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Student finds success by pushing limits

To his teachers at Forest Charter School, Matthew Rongey is a science whiz kid.

In March of this year, the 17-year-old senior won the Best of Show in the high school division at the Nevada County Science Fair. In May, he got the second position in the behavioral science division at the State Science Fair in Los Angeles.

This month, Rongey was named a commended student by the National Merit Scholarship program. This means he is ranked among the top 34,000 students of the total 1.4 million candidates who took the PSAT test in 2005.



“I’ve always liked science and math,” Rongey said. “I like the semi-concreteness of it all. … In science there is always more that you can discover and do with it.

“My parents have always instilled in me a desire to discover and explore. They’ve always wanted me to push my limits.”




Rongey has, indeed, pushed his intellectual boundaries, but his interests are not restricted to science. He is also fascinated by creative writing – penning short stories and screenplays, computer animation, and Web designing.

This semester, Rongey is taking classes in advanced placement English, creative writing, advanced placement economics, drama, computer animation and pre-calculus – a testimony to his wide interests.

“Matthew’s versatility is partially born out of the church youth groups he is involved in,” said David Rongey, Matthew’s father. “A lot of it may be inspired by some of the reading he does and probably by the wide variety of people he allows himself to be associated with.”

Despite his excellence in science, Matthew’s greatest interest lies in movies. For a living, he wants to be either a film director or a scriptwriter. Matthew’s goal is to get admitted to one of the three colleges in Los Angeles – the University of Southern California, Biola University and Loyola Marymount University – that can prepare him for a career in the movies.

Gail Dilka, former educational specialist at Forest Charter, is not surprised by Matthew’s unconventional career choice.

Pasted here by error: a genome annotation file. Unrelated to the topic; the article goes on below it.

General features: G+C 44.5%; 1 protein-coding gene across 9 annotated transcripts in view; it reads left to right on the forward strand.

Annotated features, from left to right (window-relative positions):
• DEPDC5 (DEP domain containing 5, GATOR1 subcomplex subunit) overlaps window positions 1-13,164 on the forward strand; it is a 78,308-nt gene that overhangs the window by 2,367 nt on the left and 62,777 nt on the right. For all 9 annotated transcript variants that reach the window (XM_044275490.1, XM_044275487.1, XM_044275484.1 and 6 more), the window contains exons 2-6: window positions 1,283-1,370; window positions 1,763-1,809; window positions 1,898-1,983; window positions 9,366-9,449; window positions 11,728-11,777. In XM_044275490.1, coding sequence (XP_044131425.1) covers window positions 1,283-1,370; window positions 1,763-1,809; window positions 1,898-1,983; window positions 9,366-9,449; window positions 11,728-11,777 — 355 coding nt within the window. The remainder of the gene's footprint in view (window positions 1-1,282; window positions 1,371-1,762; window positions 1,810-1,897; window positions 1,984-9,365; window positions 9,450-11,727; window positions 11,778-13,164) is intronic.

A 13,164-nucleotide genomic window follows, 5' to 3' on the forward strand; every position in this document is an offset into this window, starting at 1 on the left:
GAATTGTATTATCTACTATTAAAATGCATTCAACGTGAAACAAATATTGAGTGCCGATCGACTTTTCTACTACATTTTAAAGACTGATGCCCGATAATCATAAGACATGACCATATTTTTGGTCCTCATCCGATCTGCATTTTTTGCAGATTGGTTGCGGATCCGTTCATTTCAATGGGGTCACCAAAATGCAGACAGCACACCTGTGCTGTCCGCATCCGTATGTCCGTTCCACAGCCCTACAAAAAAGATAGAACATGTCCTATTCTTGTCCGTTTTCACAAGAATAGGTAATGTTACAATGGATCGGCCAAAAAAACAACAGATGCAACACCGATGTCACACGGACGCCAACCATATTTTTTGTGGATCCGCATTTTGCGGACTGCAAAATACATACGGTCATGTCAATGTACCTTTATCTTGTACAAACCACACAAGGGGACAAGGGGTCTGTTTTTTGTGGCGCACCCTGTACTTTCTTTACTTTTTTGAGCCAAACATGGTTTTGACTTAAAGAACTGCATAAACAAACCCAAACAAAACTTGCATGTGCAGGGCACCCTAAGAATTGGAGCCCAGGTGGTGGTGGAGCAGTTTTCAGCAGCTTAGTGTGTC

“I believe all good scientists are curious and creative, and Matthew has those qualities,” she said. “He would like to use his love of literature and his creative abilities for the medium of movies. I just see it as a good fit.”

Among film directors, Matthew admires Steven Spielberg and George Lucas. His favorite actors are Robin Williams, Tom Hanks and Tom Cruise, and his favorite screenplay is that of “The Last Samurai.”

“A typical 9-to-5 job doesn’t appeal to me,” Matthew said. “I want a job where I can choose where and when I want to work, where you are not stuck in the rat-race, where you have the freedom to choose where you want your path to lead.”

Though Hollywood may be a distant dream right now, on the home front, Matthew has won quite a few hearts with his scholastic excellence.

“I’m very proud of him,” said Nancy Markson, science teacher at Forest Charter School. “I was with him at the California State Fair in Southern California this past May, and it was very exciting to see one of my students being able to compete at that level, and then to win second place in his category was so incredibly exciting. I was so proud of him for being able to achieve such a high level of academic success and to be recognized for it.”

The accolades and parental support have certainly boosted Matthew’s self-confidence.

“I feel I am a pretty well-rounded person,” he said. “I don’t have any weaknesses in any particular (academic) area.”

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To contact Staff Writer Soumitro Sen, e-mail soumitros@theunion.com or call 477-4229.


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